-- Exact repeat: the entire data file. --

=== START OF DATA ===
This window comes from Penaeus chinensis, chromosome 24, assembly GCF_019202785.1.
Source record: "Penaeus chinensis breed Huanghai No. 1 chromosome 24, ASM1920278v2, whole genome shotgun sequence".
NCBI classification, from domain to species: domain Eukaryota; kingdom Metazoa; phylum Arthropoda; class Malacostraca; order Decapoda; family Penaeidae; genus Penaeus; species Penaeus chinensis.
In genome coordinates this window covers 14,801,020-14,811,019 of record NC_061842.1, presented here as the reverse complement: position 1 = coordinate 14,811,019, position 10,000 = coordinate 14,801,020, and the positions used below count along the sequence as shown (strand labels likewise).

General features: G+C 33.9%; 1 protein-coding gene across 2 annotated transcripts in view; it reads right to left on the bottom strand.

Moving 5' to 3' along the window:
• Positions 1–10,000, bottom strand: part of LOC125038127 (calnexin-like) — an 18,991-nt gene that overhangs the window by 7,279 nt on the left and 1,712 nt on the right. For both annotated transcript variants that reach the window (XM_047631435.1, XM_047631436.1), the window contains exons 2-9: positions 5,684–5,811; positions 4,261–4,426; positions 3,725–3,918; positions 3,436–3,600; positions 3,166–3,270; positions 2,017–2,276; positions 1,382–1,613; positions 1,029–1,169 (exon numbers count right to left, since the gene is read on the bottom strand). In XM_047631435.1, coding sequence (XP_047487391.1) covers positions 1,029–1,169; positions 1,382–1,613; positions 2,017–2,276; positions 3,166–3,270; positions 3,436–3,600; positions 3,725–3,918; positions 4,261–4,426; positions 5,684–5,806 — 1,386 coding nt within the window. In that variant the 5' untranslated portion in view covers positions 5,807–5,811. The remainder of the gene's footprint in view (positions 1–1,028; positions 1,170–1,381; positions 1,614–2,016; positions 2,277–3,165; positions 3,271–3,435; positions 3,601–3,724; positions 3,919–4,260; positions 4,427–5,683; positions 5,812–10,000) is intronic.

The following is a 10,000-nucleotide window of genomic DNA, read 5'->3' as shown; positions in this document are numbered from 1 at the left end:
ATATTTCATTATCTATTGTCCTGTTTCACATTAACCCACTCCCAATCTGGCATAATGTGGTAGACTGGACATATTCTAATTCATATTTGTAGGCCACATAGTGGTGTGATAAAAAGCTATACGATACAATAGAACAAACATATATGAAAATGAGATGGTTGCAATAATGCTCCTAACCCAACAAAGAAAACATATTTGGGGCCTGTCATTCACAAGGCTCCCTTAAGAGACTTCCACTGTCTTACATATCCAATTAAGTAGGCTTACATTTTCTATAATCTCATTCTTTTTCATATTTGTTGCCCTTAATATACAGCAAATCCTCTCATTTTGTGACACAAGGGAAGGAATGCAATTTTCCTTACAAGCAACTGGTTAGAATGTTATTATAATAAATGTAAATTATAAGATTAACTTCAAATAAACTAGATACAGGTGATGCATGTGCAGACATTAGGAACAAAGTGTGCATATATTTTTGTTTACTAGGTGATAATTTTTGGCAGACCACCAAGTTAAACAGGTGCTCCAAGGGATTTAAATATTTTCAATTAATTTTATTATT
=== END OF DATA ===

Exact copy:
This window comes from Penaeus chinensis, chromosome 24, assembly GCF_019202785.1.
Source record: "Penaeus chinensis breed Huanghai No. 1 chromosome 24, ASM1920278v2, whole genome shotgun sequence".
NCBI classification, from domain to species: domain Eukaryota; kingdom Metazoa; phylum Arthropoda; class Malacostraca; order Decapoda; family Penaeidae; genus Penaeus; species Penaeus chinensis.
In genome coordinates this window covers 14,801,020-14,811,019 of record NC_061842.1, presented here as the reverse complement: position 1 = coordinate 14,811,019, position 10,000 = coordinate 14,801,020, and the positions used below count along the sequence as shown (strand labels likewise).

General features: G+C 33.9%; 1 protein-coding gene across 2 annotated transcripts in view; it reads right to left on the bottom strand.

Moving 5' to 3' along the window:
• Positions 1–10,000, bottom strand: part of LOC125038127 (calnexin-like) — an 18,991-nt gene that overhangs the window by 7,279 nt on the left and 1,712 nt on the right. For both annotated transcript variants that reach the window (XM_047631435.1, XM_047631436.1), the window contains exons 2-9: positions 5,684–5,811; positions 4,261–4,426; positions 3,725–3,918; positions 3,436–3,600; positions 3,166–3,270; positions 2,017–2,276; positions 1,382–1,613; positions 1,029–1,169 (exon numbers count right to left, since the gene is read on the bottom strand). In XM_047631435.1, coding sequence (XP_047487391.1) covers positions 1,029–1,169; positions 1,382–1,613; positions 2,017–2,276; positions 3,166–3,270; positions 3,436–3,600; positions 3,725–3,918; positions 4,261–4,426; positions 5,684–5,806 — 1,386 coding nt within the window. In that variant the 5' untranslated portion in view covers positions 5,807–5,811. The remainder of the gene's footprint in view (positions 1–1,028; positions 1,170–1,381; positions 1,614–2,016; positions 2,277–3,165; positions 3,271–3,435; positions 3,601–3,724; positions 3,919–4,260; positions 4,427–5,683; positions 5,812–10,000) is intronic.

The following is a 10,000-nucleotide window of genomic DNA, read 5'->3' as shown; positions in this document are numbered from 1 at the left end:
ATATTTCATTATCTATTGTCCTGTTTCACATTAACCCACTCCCAATCTGGCATAATGTGGTAGACTGGACATATTCTAATTCATATTTGTAGGCCACATAGTGGTGTGATAAAAAGCTATACGATACAATAGAACAAACATATATGAAAATGAGATGGTTGCAATAATGCTCCTAACCCAACAAAGAAAACATATTTGGGGCCTGTCATTCACAAGGCTCCCTTAAGAGACTTCCACTGTCTTACATATCCAATTAAGTAGGCTTACATTTTCTATAATCTCATTCTTTTTCATATTTGTTGCCCTTAATATACAGCAAATCCTCTCATTTTGTGACACAAGGGAAGGAATGCAATTTTCCTTACAAGCAACTGGTTAGAATGTTATTATAATAAATGTAAATTATAAGATTAACTTCAAATAAACTAGATACAGGTGATGCATGTGCAGACATTAGGAACAAAGTGTGCATATATTTTTGTTTACTAGGTGATAATTTTTGGCAGACCACCAAGTTAAACAGGTGCTCCAAGGGATTTAAATATTTTCAATTAATTTTATTATT